Blog: Tech advances make work a home from home
Chris Brook-Carter | 28 September 2011
Launch shows for new software applications into the food and drinks industry are, I must admit, not a regular entry in my diary.
However, a number of factors combined to make a visit on Monday to see the US-based group Infor unveil its latest ERP (enterprise resource planning) product an intriguing use of time.
The first is the continued economic woe that characterises the climate most companies are operating in. Cost-cutting and efficiencies are at the heart of initiatives to raise the bottom line and the more you speak to companies about these programmes, the more you'll hear about efforts to install new systems in the search for a competitive edge. The second was that a long-term partner of just-food, Lawson, had recently been acquired by Infor, and this was the first chance to see where this newly-enlarged group was heading.
Finally, I must admit to a certain geekish fascination with digital information platforms, something, I hope you'll agree, sits comfortably with my position as publisher of a food information and intelligence service.
A select group of potential customers from across the food and drinks industry heard much about the speed and flexibility of the new product from presentations by Duncan Angove, Infor's president for products and support and Massimo Copoccia, its senior director for product management. Undoubtedly, some of the technicalities were above my pay grade. But, what struck me most were the efforts made by the company to deliver a user experience akin to consumer applications such as Twitter and Facebook on a B2B platform.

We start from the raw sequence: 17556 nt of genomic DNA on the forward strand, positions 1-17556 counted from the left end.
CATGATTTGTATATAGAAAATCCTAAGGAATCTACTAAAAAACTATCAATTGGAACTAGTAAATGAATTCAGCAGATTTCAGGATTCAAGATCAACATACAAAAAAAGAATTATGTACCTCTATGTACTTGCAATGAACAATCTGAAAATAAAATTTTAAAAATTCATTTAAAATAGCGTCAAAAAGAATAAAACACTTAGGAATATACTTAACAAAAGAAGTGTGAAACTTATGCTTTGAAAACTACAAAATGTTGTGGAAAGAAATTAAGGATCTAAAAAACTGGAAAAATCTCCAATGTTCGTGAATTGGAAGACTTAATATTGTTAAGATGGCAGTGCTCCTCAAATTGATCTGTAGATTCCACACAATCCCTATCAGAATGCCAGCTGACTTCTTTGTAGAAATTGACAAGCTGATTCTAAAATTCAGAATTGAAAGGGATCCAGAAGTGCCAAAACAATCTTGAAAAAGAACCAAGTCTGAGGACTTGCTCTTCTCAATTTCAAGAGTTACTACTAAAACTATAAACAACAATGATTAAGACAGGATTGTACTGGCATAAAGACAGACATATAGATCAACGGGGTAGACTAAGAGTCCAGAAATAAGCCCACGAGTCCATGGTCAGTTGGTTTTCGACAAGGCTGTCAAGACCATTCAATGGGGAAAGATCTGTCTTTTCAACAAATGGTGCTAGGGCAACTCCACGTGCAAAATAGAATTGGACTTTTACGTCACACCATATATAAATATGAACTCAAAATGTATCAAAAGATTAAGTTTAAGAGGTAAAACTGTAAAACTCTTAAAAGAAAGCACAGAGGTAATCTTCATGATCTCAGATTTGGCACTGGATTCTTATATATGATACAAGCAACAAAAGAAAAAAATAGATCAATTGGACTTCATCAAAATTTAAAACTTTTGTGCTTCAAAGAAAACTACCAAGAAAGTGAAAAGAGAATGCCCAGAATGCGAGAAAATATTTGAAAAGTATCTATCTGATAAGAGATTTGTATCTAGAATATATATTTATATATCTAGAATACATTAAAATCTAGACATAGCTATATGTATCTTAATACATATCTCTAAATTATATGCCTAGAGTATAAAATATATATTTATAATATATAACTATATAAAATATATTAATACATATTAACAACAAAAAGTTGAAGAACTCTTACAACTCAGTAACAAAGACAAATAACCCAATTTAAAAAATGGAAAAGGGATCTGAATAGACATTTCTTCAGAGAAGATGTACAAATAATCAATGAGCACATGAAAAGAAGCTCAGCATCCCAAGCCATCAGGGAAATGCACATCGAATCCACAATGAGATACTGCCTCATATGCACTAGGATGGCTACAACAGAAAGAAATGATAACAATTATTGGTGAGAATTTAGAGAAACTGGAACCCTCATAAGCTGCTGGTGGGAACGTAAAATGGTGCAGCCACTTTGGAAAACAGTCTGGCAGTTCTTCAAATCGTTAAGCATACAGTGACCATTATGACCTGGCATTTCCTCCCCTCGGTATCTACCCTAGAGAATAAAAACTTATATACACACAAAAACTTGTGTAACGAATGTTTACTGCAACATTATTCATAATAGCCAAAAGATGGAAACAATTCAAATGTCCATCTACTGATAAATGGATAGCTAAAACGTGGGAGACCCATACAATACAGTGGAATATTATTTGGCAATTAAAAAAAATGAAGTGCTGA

It is symptomatic of the way technology in business is changing. Usability has been a low priority for years in software systems and digital tools at work. As long as the data, information or end result stood up, the way in which it was delivered was secondary. As long as it was functional, it was good enough.
But the extent to which Facebook and its ilk have pervaded almost every aspect of our lives and the premium placed on the user experience by tools such as the i-Pad have changed the way we view technology, even in the workplace.
"Enterprise software users want to work the way they live," said Angove. "They can see what's going on in the consumer world, where social media, collaboration and mobile devices combined with beautiful design, ready-to-use applications and agile technology have substantially improved the speed, value and productivity of the consumer experience. With Infor10, we are delivering a consumer-grade user experience that begins with a beautiful user interface."
Speed of information pertinent to the user, Twitter-style newsfeeds from across the organisation and the ability to monitor what is said about your brand on the world's social networks were just three of the examples of applications mentioned in Angove's presentation.
None of these are revolutionary to any regular user of digital technology at home, but they are indicative of a sea change of expectation of what technology should deliver at work. Functional is no longer good enough.
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